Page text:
The role of hair salons when society hits a difficult time
After the shops, restaurants, pubs and hairdressers were shut for the best part of a year during lockdown, the reopening of many of these retail and hospitality businesses have acted as a safe haven for a large portion of the public. They offer an outlet for socialisation and building relationships. Particularly, hair salons have played a fundamental role in helping people regain their confidence while returning to society. Not only do barbers offer the chance to restyle a person’s look, but they also provide customers with an opportunity for a friendly conversation – perhaps the first after a long time in isolation. A national survey by @BooksyApp found that 43% of hair professionals feel they function in two roles, first as a hairdresser and second as a counsellor – supporting the mental well-being of their clients.
The pandemic’s unofficial therapists
Confiding in an unbiased professional is often an excellent way to destress and declutter the mind. However, this doesn’t always have to be a psychologist. People frequently find that the best person to unload their troubles to is, in fact, their hairdresser! Anywhere from ten minutes to two hours with someone the customer is unlikely to see again any time soon can be the perfect occasion for them to get some worries off their mind. Chatting to numerous clients throughout their working day, hair professionals are bound to have heard a multitude of interesting and bizarre stories, making it improbable for them to be shocked or judgemental of a tale.
Covid-19 and family
According to statistics, the most popular topics of conversation with a barber are Covid-19 and family, both at 67%. This could be just general chit-chat and time filler conversations, as most people have families and everyone has experienced the effects of lockdown. However, these discussions could also be more meaningful for the customer, as this may be an opportunity for them to express their feelings and worries to someone who will listen and understand. Over the past year and a half, many people have been isolated from their families, unable to see their parents and siblings or unable to watch their grandchildren grow. Having a chance to discuss the outcome of this seclusion on one’s mental health can very rewarding – perhaps they are excited to finally reunite or maybe they have become so distant they are worried they have grown accustomed to the detachment.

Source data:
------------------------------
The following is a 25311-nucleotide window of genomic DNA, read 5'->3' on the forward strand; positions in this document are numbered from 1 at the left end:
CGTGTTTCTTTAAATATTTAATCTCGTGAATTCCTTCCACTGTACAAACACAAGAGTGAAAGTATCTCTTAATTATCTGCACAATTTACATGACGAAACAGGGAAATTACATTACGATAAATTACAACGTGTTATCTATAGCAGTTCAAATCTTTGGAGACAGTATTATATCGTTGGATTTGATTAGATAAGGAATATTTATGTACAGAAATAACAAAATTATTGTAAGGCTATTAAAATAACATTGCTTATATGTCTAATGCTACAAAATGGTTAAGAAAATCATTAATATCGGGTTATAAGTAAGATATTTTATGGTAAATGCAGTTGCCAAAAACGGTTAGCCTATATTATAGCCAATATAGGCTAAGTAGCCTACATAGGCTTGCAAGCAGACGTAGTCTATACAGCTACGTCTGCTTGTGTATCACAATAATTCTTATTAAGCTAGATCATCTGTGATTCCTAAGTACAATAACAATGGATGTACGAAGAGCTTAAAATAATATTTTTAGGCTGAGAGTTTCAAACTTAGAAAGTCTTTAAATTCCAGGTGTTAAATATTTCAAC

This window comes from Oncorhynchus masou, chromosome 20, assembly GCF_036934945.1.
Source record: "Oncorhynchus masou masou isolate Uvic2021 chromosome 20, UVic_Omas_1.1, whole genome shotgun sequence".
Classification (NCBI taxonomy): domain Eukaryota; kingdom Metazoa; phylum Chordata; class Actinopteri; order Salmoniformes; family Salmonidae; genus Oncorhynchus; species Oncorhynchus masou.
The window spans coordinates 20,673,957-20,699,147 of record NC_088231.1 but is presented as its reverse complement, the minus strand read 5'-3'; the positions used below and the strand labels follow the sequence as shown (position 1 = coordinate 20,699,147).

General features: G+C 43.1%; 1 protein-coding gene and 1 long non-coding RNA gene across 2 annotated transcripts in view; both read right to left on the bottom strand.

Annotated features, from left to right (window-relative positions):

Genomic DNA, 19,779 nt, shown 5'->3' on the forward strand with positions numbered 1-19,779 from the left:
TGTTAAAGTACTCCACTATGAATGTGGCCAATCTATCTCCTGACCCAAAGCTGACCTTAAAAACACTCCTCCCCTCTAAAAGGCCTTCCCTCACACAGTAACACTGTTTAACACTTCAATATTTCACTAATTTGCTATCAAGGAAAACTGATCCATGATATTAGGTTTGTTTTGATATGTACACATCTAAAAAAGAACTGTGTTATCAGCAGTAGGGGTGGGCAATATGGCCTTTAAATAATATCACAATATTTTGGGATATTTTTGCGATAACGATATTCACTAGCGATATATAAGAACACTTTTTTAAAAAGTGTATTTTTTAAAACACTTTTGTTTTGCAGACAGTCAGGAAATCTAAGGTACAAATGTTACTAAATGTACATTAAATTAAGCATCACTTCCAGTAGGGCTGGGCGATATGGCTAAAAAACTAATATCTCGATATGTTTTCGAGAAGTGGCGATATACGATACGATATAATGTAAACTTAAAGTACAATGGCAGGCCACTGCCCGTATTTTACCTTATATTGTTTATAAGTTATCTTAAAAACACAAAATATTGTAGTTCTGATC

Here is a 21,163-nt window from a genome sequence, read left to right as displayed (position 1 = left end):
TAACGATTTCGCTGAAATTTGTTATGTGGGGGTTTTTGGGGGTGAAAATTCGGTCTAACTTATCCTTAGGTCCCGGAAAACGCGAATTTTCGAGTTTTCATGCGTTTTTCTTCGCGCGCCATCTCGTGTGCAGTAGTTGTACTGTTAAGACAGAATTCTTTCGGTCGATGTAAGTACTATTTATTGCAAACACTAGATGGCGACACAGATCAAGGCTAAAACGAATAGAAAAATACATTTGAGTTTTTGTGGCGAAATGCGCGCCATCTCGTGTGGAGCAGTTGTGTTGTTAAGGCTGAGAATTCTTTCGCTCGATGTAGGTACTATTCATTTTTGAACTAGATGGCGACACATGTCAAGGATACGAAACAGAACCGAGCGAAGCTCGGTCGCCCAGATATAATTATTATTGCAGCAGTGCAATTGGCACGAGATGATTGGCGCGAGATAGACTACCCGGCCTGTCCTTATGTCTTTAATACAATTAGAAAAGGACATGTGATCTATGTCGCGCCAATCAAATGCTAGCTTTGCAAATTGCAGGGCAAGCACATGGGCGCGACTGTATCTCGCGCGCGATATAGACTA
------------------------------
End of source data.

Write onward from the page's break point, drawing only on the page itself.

Work and physical health
The results of the lockdown were devastating for many businesses and professionals, with many companies shutting down and leaving their staff unemployed. Work is another popular conversation topic that customers are having with their barbers, at 65%. Having been one of the many establishments to close during the pandemic, hairdressers are almost certain to be understanding of this discussion, as they too have experienced it. As a result of isolation, many people’s psychical health has also been affected as they may have been unable to be active or possibly have spent too much time binging on food and TV. This is another relevant topic at 48% that hair salon workers are sure to relate to and offer advice or emotional support during one’s haircut.
After over a year of loneliness and separation, it can be a great idea to get out of the house, acquire a new hairstyle and have a one-to-one “unofficial therapy” session with a hair professional.
The editorial unit